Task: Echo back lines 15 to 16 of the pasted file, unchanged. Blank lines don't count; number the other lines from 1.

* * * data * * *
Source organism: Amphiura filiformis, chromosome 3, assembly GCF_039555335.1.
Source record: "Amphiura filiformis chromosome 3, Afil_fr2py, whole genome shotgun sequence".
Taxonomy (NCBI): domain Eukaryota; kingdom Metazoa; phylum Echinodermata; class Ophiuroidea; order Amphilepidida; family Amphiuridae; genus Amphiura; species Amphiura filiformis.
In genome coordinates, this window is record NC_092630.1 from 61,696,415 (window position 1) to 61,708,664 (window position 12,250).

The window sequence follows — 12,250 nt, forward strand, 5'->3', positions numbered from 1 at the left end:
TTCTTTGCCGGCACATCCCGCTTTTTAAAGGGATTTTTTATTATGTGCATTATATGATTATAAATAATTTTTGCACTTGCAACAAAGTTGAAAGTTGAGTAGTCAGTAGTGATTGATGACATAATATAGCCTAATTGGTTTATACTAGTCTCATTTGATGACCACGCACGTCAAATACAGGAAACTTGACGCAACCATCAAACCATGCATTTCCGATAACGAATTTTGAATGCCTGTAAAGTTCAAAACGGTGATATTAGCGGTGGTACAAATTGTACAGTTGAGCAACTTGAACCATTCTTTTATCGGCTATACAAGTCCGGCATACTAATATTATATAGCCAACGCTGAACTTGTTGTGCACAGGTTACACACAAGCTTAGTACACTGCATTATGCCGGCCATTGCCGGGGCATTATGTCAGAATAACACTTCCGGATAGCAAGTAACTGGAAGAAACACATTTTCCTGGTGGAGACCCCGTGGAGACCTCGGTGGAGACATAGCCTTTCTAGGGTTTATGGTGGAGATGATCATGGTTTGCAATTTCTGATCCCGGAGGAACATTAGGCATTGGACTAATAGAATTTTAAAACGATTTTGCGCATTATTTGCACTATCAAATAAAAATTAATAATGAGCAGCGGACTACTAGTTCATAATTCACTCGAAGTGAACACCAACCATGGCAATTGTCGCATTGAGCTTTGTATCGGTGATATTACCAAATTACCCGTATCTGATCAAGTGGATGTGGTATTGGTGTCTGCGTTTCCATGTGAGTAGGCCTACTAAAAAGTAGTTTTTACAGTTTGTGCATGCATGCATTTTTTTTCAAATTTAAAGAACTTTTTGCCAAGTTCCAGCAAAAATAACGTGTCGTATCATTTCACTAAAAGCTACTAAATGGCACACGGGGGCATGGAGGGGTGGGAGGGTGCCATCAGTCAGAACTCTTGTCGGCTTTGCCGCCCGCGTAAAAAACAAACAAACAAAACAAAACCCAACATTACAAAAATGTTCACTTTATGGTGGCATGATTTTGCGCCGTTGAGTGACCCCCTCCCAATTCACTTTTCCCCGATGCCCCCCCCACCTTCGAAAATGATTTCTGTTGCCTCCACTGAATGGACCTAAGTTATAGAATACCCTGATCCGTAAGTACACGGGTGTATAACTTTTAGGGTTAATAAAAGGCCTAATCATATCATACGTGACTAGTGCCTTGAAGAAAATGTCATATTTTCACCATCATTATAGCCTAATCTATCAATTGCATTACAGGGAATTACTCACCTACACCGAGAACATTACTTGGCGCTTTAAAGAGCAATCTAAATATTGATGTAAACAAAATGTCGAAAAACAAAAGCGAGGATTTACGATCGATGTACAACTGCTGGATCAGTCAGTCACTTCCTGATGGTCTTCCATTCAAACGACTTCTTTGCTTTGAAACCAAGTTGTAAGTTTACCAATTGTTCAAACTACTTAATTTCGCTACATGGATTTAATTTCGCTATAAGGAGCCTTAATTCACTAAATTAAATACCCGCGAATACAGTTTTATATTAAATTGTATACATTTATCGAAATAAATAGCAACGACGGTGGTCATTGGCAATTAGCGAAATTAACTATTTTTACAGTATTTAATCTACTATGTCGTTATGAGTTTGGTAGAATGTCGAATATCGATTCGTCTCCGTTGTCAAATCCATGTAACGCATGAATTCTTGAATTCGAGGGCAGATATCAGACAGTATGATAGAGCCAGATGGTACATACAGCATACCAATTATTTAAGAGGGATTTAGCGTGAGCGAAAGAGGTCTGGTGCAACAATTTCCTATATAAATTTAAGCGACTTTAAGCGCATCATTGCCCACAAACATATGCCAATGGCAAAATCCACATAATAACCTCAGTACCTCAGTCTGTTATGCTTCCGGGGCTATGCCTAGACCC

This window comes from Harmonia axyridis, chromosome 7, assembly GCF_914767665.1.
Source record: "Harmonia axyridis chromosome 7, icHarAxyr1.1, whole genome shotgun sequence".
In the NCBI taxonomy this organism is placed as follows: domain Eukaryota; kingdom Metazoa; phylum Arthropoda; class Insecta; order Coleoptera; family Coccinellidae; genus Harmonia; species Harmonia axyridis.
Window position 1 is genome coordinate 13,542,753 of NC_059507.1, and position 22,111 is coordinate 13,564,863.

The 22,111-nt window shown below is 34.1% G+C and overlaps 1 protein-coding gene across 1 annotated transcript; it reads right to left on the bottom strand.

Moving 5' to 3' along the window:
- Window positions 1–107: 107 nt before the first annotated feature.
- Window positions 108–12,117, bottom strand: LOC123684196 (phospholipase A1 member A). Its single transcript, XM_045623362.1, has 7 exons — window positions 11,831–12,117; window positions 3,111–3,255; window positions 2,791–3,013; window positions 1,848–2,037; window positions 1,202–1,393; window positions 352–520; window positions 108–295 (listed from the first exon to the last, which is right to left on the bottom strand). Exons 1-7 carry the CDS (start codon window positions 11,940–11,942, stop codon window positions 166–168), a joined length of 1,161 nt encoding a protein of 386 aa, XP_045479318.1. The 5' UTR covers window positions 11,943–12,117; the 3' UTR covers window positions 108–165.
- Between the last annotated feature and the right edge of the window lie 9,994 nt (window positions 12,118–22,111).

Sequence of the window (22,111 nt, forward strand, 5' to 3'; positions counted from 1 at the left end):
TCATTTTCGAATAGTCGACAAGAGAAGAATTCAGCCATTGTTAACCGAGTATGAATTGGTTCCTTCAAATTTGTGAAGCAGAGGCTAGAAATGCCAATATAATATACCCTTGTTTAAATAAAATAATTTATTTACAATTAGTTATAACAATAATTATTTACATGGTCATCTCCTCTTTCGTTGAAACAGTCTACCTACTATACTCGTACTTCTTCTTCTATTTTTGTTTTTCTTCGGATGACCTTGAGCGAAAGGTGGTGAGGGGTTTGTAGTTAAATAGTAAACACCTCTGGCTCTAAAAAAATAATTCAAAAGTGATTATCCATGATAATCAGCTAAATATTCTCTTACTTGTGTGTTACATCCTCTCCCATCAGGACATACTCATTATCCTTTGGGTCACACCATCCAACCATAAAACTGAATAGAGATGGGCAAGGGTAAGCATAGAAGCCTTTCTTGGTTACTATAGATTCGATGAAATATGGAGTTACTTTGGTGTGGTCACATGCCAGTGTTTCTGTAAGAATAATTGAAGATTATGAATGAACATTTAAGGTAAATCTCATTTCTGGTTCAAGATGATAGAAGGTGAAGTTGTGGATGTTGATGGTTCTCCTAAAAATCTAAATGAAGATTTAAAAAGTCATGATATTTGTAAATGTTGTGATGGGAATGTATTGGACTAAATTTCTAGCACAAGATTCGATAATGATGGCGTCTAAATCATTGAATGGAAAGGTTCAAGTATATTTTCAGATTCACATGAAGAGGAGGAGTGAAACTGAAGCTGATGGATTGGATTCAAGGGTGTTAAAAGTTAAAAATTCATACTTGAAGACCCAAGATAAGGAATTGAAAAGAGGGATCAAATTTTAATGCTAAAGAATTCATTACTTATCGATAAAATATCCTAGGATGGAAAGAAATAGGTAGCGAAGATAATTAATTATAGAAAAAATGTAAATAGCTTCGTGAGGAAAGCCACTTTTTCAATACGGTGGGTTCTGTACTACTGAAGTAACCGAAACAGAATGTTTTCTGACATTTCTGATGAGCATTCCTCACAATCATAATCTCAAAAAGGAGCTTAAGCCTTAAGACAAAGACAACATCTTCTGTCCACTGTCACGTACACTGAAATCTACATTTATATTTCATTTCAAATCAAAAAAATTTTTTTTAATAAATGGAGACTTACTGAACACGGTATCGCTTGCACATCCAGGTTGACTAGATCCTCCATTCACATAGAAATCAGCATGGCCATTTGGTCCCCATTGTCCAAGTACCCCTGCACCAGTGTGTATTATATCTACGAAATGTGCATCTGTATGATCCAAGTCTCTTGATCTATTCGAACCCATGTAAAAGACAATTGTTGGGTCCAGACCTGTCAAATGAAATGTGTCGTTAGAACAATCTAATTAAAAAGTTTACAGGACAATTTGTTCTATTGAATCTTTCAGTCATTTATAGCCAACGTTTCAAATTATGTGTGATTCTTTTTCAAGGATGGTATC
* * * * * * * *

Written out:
- Between the last annotated feature and the right edge of the window lie 9,994 nt (window positions 12,118–22,111).

Sequence of the window (22,111 nt, forward strand, 5' to 3'; positions counted from 1 at the left end):